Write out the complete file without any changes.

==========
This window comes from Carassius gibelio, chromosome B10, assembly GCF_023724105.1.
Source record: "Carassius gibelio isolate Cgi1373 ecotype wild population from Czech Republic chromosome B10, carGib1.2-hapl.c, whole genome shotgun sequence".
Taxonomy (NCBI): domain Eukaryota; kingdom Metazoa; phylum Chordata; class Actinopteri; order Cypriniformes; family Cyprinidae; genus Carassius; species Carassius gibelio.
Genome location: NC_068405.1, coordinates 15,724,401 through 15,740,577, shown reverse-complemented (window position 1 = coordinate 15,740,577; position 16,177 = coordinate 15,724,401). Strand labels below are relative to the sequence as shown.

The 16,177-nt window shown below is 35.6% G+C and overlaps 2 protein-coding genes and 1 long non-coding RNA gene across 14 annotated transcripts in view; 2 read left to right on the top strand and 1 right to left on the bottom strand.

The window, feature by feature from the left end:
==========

This window comes from Carassius gibelio, chromosome B10, assembly GCF_023724105.1.
Source record: "Carassius gibelio isolate Cgi1373 ecotype wild population from Czech Republic chromosome B10, carGib1.2-hapl.c, whole genome shotgun sequence".
Taxonomy (NCBI): domain Eukaryota; kingdom Metazoa; phylum Chordata; class Actinopteri; order Cypriniformes; family Cyprinidae; genus Carassius; species Carassius gibelio.
Genome location: NC_068405.1, coordinates 15,724,401 through 15,740,577, shown reverse-complemented (window position 1 = coordinate 15,740,577; position 16,177 = coordinate 15,724,401). Strand labels below are relative to the sequence as shown.

The 16,177-nt window shown below is 35.6% G+C and overlaps 2 protein-coding genes and 1 long non-coding RNA gene across 14 annotated transcripts in view; 2 read left to right on the top strand and 1 right to left on the bottom strand.

The window, feature by feature from the left end: